STEWART: To senator Clinton's own question whether or not she has gotten said groove back. A new Gallup poll out tonight shows Clinton still leading nationally among voters, but in head-to-head match ups with individual Republicans, Senator Obama fairs better than she does and is viewed as more electable. What kind of problem might this pose for the Clinton camp in the very near future?

SHUSTER: Alison, it's a huge problem because what Barack Obama has been able to do and what he will continue to do is say look, I am more electable in the general election, more voters across the spectrum see me as more electable than my rivals including Senator Clinton. But for Senator Clinton, of course, the big number there really matters as what's happening here in Iowa and what's happening in New Hampshire. But even to that point, there's Hillary Clinton trying to say, look, I'm the one with the experience who will be ready on day one. And yet these polls back up her rivals' point that it doesn't really matter, that voters want a change. And so, there you have Senator Clinton sort of butting up against that poll number, and that does hurt her campaign.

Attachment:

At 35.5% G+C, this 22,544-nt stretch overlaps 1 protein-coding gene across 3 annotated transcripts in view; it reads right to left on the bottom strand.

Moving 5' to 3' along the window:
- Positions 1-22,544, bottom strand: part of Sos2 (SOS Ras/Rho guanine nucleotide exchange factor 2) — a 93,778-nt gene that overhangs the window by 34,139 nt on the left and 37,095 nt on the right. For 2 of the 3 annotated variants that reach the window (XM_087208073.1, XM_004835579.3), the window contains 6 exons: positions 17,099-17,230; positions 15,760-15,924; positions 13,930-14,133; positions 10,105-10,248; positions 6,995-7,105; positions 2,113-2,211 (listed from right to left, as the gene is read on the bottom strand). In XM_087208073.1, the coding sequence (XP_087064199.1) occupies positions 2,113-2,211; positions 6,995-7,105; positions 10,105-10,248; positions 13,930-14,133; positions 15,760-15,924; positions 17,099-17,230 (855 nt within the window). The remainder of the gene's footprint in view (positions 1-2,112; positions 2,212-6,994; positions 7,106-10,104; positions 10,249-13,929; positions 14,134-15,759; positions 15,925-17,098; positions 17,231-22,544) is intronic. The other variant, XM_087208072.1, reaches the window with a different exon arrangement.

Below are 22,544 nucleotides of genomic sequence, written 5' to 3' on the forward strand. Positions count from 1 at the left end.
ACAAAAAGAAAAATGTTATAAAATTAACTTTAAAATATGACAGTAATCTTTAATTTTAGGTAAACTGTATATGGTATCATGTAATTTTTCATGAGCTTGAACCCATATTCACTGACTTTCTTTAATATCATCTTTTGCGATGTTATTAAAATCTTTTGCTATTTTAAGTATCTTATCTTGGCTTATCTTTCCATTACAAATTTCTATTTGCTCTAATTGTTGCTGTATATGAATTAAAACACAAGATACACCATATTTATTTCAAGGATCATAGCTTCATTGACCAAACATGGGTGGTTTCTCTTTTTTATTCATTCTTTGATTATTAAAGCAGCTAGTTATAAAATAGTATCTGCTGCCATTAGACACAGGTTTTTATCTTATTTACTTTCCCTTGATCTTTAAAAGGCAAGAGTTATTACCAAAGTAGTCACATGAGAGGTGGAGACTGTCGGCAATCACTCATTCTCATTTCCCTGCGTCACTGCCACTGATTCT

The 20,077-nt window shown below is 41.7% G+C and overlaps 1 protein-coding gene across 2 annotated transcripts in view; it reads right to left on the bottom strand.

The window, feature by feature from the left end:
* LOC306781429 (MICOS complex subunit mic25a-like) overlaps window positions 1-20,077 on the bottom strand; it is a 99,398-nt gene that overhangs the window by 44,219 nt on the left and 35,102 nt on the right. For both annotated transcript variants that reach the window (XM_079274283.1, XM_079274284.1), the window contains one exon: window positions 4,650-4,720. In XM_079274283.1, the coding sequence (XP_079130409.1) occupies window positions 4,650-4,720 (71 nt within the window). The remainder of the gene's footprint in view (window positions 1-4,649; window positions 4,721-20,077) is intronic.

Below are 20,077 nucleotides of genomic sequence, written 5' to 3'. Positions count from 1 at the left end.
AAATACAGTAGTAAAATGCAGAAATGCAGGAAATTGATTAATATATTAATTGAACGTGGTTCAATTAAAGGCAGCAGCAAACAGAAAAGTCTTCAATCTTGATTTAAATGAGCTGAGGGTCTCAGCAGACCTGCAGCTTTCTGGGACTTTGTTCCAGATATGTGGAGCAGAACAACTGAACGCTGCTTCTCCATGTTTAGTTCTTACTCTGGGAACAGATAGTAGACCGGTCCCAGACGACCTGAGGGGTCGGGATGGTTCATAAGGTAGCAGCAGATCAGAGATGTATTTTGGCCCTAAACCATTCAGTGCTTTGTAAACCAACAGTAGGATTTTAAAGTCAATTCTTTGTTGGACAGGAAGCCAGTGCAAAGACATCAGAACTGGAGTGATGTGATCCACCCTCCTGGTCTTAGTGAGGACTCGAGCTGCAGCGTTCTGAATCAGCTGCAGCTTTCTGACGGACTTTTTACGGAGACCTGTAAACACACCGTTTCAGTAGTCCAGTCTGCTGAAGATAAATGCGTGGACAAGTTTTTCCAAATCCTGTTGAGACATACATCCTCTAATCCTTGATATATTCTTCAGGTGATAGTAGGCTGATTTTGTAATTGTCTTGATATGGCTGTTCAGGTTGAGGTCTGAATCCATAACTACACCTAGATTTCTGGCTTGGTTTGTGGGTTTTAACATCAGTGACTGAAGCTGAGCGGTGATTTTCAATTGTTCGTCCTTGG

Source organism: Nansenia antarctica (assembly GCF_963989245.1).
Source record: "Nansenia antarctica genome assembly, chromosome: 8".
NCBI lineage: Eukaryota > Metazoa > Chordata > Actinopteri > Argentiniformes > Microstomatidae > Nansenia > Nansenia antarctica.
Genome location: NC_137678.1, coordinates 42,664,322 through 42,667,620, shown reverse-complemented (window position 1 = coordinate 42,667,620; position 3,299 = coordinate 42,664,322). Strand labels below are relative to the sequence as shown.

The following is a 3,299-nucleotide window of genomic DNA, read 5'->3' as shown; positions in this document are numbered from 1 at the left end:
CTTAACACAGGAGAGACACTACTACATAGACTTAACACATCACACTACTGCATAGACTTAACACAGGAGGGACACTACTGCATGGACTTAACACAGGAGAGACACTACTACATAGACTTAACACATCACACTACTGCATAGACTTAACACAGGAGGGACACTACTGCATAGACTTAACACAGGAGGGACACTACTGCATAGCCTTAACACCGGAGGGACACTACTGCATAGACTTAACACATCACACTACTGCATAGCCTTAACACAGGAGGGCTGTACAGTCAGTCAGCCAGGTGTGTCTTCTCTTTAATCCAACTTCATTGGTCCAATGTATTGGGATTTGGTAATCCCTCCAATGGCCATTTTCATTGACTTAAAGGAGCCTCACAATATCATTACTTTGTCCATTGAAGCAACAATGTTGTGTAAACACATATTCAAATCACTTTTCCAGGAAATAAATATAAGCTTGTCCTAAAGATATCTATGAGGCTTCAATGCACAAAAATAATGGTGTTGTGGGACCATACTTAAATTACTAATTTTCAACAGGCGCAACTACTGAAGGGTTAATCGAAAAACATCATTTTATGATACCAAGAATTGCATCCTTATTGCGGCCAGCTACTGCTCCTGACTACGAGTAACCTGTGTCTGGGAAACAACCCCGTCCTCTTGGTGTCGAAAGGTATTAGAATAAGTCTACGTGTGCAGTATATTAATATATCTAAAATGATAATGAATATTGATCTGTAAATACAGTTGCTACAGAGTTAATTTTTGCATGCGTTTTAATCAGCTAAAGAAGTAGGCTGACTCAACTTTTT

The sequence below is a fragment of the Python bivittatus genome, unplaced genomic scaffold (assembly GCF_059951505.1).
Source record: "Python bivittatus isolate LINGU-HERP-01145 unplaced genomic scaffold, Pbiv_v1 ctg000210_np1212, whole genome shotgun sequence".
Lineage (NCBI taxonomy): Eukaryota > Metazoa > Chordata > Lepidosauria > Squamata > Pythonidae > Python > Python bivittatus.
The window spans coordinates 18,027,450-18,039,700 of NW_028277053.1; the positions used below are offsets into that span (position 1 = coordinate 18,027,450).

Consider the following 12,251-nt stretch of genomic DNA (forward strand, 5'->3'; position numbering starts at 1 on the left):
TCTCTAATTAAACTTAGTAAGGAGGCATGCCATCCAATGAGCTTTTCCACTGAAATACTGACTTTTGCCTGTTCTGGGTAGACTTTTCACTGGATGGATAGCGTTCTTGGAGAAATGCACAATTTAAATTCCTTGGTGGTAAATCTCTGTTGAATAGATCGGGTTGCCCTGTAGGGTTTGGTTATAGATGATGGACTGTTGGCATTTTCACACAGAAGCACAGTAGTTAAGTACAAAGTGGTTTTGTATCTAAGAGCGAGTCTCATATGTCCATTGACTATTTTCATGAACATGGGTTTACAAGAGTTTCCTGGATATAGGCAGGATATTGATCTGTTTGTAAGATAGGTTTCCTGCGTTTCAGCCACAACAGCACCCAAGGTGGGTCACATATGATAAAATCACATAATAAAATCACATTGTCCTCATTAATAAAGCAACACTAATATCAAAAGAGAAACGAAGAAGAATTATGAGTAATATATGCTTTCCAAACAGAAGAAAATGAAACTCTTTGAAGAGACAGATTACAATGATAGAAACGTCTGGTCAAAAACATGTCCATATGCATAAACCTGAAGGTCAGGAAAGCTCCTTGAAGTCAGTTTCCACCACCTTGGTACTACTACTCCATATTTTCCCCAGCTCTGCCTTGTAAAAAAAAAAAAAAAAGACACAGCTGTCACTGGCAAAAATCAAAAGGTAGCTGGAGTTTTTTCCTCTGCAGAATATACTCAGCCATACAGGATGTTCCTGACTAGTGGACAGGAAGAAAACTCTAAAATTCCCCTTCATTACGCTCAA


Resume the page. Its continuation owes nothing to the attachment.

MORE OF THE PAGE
STEWART: All right. Aside from bringing Magic Johnson out on the campaign trail with her, what else is Senator Clinton doing to build momentum and take on Obama?

SHUSTER: Well, Alison, the Clinton campaign released a new ad today that features Republican Senator Lindsey Graham of South Carolina, Hillary Clinton and Senator Graham had worked together on some veterans' care issues. So, what the Clinton campaign has done is they cut the spot and they are running it in New Hampshire. That's significant because New Hampshire has more military veterans per capita than almost every state in the Union. So, what Senator Clinton can do is she can now sort of use this message to try and go after an Obama theme, and that is Senator Obama has been suggesting, look, I'm the one that can unite this country, I can move beyond the politics of the past and there's Senator Clinton with the spot that sort of steals that argument away from him and says, look at me, here I was working as a Republican on an issue that certainly veterans care about. I'm the one who can reach across the aisle and solve the problems. And that's at least one of the themes now that she has going in New Hampshire.

STEWART: MSNBC's David Shuster in Des Moines, Iowa, tonight, thanks, David.

SHUSTER: Alison, a pleasure, as always.